VIRGINIA BEACH -- Late last year, the Navy Clothing Textile Research Facility tested the Navy Working Uniform (NWU) and found that it will burn "robustly" until flames fully consume it.
"I saw it on the front page of Navy Times, and I said, 'Well, that's funny. That's something that I identified 3 years ago, and nothing was done," said retired Navy captain George Avram.
Avram worked at Navy Exchange Service Command (NEXCOM). In 2008, he said Defense Logistics Agency (DLA) wasn't able to meet the need for shirts worn under the uniforms. DLA bought 100-percent cotton T-shirts. NEXCOM decided to fill the gap and procured T-shirts that were a 50-percent cotton/50-percent polyester blend, the same mix as the NWU.
Avram told 13News the Navy instructed NEXCOM to stop selling the blend T-shirts in its stores and to refund money sailors spent to buy the shirts. The reason, Avram said, was that the Navy heard that members of the Army and Marine Corps had issues with similar cotton/polyester blend shirts in areas of combat. Once on fire, the shirts not only burned, but the polyester component melted, making it difficult to remove the shirts and potentially exacerbating injuries.
Avram said NEXCOM followed the order. He and his boss looked at other elements of Navy dress and found that many had as much synthetic material in them or more than the T-shirts. That included the NWU, and that's when they began alerting people above them in the chain of command.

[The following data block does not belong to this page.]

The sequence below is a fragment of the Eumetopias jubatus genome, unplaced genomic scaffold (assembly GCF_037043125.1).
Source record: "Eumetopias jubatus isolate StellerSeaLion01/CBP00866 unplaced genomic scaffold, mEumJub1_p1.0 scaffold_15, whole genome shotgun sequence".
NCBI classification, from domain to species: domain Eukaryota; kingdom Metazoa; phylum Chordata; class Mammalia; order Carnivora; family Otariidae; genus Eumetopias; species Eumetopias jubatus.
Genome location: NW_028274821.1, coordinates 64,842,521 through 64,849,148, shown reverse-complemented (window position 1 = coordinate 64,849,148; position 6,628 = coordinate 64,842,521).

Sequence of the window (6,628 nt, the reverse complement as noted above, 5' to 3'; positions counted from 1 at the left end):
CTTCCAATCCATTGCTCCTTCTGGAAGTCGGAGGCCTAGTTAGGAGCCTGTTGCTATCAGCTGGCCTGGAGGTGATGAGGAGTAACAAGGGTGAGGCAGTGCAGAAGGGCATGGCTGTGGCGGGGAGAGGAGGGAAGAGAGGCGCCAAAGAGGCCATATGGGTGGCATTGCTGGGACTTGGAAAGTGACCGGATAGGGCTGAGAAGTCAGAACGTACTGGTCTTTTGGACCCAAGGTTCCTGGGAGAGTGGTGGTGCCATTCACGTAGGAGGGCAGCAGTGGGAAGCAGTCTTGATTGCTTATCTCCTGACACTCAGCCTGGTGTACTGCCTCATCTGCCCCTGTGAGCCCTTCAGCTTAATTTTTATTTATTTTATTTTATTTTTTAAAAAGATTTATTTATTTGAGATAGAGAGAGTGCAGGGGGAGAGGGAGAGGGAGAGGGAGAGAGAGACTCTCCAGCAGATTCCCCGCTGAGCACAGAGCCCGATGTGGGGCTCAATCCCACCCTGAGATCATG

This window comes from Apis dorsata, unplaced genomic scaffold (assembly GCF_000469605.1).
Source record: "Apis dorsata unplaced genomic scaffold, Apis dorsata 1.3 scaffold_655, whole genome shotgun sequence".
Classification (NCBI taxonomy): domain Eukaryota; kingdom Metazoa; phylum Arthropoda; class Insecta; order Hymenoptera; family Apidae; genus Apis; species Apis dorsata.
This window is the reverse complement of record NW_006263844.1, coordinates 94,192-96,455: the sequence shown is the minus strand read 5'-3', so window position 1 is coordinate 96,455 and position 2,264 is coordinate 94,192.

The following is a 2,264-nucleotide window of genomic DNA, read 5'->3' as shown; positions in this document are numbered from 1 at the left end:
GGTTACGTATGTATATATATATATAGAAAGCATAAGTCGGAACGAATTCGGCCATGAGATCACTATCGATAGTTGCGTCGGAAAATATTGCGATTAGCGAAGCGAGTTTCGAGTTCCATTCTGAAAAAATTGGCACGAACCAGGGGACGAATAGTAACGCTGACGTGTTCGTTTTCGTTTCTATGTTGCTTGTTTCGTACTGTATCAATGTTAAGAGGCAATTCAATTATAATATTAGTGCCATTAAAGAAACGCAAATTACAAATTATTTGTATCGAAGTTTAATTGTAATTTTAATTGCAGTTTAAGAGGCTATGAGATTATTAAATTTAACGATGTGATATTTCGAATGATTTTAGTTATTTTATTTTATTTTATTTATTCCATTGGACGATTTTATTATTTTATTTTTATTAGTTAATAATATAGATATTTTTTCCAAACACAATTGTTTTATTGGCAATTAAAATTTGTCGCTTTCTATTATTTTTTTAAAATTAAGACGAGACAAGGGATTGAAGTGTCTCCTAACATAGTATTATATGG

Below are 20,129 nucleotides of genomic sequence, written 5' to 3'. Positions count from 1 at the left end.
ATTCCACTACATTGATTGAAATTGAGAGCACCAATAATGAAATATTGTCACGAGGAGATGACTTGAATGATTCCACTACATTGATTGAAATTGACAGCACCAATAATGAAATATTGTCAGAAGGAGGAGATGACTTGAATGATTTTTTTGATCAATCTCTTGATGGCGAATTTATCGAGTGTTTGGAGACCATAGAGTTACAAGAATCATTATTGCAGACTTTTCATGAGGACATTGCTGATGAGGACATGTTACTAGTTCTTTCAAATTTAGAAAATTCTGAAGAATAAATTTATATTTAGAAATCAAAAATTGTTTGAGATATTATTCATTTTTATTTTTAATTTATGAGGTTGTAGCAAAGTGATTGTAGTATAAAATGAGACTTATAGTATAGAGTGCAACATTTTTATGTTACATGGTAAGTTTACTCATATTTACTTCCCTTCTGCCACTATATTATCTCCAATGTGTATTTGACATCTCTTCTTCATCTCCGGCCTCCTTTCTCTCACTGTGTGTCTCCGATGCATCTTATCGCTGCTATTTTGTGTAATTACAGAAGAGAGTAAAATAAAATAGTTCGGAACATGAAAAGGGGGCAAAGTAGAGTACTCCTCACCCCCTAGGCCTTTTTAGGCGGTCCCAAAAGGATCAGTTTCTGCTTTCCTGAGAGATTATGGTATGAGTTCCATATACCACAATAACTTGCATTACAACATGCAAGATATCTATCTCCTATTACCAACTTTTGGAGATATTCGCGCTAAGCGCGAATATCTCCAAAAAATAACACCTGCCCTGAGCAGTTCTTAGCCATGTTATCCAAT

"In practice, in the Fleet, the Navy Working Uniform is sometime substituted with a coverall when you're out at sea, and we identified the coverall, itself, as also being of a high synthetic component, also posing a danger to the sailors," stated Avram.
Despite several attempts to have the Navy look into the issue, Avram claims nothing was done. He believes at least part of the reason is that the Navy invested so much money (approximately $500 billion) in Task Force Uniform, which was the program to develop and distribute the new NWU to the Fleet.
"I would have hoped that the leadership would have said, 'Well, dollars aside, the interest and the concern should be for the safety of the sailors," Avram said. "I'm just glad that the issue has finally gotten to, gotten the attention of people that need to address it."